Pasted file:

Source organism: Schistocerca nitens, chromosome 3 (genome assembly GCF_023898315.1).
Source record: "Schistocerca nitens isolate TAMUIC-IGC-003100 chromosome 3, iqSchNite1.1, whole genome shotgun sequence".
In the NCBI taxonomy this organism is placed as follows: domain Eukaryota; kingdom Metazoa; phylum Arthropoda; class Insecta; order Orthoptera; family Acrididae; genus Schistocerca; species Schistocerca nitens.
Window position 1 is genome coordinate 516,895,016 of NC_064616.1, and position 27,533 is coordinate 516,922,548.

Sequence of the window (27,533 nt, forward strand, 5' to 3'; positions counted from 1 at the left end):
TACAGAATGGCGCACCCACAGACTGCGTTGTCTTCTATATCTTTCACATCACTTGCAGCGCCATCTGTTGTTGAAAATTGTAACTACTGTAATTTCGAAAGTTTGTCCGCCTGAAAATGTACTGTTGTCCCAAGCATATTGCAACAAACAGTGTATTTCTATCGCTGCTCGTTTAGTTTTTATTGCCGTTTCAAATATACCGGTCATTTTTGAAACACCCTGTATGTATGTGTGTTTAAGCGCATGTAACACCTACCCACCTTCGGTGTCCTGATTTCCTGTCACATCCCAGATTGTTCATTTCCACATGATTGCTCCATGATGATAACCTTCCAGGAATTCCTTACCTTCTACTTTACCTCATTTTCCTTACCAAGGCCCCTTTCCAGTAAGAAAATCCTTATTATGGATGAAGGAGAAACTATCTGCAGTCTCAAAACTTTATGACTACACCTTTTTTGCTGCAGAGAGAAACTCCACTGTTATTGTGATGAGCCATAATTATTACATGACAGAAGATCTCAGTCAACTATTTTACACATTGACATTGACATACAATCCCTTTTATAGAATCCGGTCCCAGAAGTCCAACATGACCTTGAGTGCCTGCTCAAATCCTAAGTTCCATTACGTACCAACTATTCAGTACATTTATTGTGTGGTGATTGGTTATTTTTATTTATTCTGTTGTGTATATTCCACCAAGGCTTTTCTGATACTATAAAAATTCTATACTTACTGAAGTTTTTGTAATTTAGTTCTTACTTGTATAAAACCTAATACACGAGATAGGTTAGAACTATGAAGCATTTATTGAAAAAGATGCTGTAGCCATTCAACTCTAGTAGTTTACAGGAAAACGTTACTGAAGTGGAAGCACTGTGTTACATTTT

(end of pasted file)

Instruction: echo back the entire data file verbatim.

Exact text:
Source organism: Schistocerca nitens, chromosome 3 (genome assembly GCF_023898315.1).
Source record: "Schistocerca nitens isolate TAMUIC-IGC-003100 chromosome 3, iqSchNite1.1, whole genome shotgun sequence".
In the NCBI taxonomy this organism is placed as follows: domain Eukaryota; kingdom Metazoa; phylum Arthropoda; class Insecta; order Orthoptera; family Acrididae; genus Schistocerca; species Schistocerca nitens.
Window position 1 is genome coordinate 516,895,016 of NC_064616.1, and position 27,533 is coordinate 516,922,548.

Sequence of the window (27,533 nt, forward strand, 5' to 3'; positions counted from 1 at the left end):
TACAGAATGGCGCACCCACAGACTGCGTTGTCTTCTATATCTTTCACATCACTTGCAGCGCCATCTGTTGTTGAAAATTGTAACTACTGTAATTTCGAAAGTTTGTCCGCCTGAAAATGTACTGTTGTCCCAAGCATATTGCAACAAACAGTGTATTTCTATCGCTGCTCGTTTAGTTTTTATTGCCGTTTCAAATATACCGGTCATTTTTGAAACACCCTGTATGTATGTGTGTTTAAGCGCATGTAACACCTACCCACCTTCGGTGTCCTGATTTCCTGTCACATCCCAGATTGTTCATTTCCACATGATTGCTCCATGATGATAACCTTCCAGGAATTCCTTACCTTCTACTTTACCTCATTTTCCTTACCAAGGCCCCTTTCCAGTAAGAAAATCCTTATTATGGATGAAGGAGAAACTATCTGCAGTCTCAAAACTTTATGACTACACCTTTTTTGCTGCAGAGAGAAACTCCACTGTTATTGTGATGAGCCATAATTATTACATGACAGAAGATCTCAGTCAACTATTTTACACATTGACATTGACATACAATCCCTTTTATAGAATCCGGTCCCAGAAGTCCAACATGACCTTGAGTGCCTGCTCAAATCCTAAGTTCCATTACGTACCAACTATTCAGTACATTTATTGTGTGGTGATTGGTTATTTTTATTTATTCTGTTGTGTATATTCCACCAAGGCTTTTCTGATACTATAAAAATTCTATACTTACTGAAGTTTTTGTAATTTAGTTCTTACTTGTATAAAACCTAATACACGAGATAGGTTAGAACTATGAAGCATTTATTGAAAAAGATGCTGTAGCCATTCAACTCTAGTAGTTTACAGGAAAACGTTACTGAAGTGGAAGCACTGTGTTACATTTT